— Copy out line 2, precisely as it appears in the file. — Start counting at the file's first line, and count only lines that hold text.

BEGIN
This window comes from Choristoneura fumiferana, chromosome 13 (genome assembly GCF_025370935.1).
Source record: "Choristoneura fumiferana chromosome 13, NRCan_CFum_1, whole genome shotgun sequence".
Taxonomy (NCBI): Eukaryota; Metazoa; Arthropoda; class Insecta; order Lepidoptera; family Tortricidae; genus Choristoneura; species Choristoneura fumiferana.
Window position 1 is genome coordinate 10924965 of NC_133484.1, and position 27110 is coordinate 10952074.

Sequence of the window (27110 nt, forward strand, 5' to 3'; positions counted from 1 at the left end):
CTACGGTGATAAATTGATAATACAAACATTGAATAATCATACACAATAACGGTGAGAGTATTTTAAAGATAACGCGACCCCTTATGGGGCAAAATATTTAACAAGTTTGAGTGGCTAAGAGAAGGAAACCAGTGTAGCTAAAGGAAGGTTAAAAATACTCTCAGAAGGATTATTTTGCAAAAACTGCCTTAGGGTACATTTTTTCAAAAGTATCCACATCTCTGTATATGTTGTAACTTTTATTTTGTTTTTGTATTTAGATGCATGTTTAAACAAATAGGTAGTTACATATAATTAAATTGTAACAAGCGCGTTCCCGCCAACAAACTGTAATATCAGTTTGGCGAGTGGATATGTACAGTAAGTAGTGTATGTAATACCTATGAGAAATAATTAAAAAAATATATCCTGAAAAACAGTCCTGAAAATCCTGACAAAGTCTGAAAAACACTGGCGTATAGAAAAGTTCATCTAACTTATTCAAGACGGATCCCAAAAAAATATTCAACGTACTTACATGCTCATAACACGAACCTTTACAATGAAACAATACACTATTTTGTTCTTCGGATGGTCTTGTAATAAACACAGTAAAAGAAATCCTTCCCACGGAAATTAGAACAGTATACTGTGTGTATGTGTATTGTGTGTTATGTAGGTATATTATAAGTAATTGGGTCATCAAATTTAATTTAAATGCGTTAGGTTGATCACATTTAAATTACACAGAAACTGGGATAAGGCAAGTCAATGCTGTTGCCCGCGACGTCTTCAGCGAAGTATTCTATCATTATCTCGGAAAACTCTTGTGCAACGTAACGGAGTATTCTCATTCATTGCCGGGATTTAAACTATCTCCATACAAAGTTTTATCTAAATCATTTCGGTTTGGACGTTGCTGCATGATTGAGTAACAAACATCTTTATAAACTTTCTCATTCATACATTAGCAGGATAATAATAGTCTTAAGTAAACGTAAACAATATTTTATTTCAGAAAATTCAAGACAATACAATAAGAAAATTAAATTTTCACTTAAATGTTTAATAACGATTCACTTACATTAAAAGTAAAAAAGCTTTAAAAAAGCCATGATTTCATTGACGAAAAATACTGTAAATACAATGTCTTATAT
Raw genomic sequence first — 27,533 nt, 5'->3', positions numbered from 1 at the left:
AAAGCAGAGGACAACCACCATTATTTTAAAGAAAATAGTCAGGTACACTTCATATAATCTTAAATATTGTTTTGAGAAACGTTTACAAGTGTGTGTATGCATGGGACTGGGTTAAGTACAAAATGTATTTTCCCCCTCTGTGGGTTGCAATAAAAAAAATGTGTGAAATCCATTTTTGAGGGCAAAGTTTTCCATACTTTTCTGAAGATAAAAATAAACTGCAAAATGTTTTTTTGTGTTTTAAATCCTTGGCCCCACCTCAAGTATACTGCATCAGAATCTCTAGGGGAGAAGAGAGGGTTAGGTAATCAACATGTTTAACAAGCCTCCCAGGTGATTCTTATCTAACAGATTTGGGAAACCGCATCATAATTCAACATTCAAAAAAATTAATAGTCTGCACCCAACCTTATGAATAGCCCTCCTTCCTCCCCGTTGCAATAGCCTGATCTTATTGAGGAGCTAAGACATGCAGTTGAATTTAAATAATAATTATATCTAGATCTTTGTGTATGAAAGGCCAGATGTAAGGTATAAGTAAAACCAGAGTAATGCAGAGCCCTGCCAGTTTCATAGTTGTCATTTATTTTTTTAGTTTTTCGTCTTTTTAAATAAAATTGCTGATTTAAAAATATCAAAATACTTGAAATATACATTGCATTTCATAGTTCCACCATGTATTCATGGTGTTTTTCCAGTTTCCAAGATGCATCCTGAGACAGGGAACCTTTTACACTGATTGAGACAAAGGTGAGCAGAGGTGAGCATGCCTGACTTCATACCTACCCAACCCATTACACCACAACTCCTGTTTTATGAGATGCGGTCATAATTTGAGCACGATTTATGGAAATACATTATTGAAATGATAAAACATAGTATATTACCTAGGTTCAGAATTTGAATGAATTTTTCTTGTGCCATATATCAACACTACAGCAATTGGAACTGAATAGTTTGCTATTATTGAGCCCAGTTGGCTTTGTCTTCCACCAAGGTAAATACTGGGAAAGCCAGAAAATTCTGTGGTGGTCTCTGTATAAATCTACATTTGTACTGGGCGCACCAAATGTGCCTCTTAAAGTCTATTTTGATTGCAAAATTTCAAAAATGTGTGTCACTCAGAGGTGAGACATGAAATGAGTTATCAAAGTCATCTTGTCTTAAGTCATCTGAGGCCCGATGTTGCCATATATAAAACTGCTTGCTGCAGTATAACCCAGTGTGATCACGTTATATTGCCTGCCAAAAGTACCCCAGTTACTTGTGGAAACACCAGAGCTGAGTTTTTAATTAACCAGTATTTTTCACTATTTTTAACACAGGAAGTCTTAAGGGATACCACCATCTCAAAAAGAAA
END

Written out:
Source record: "Choristoneura fumiferana chromosome 13, NRCan_CFum_1, whole genome shotgun sequence".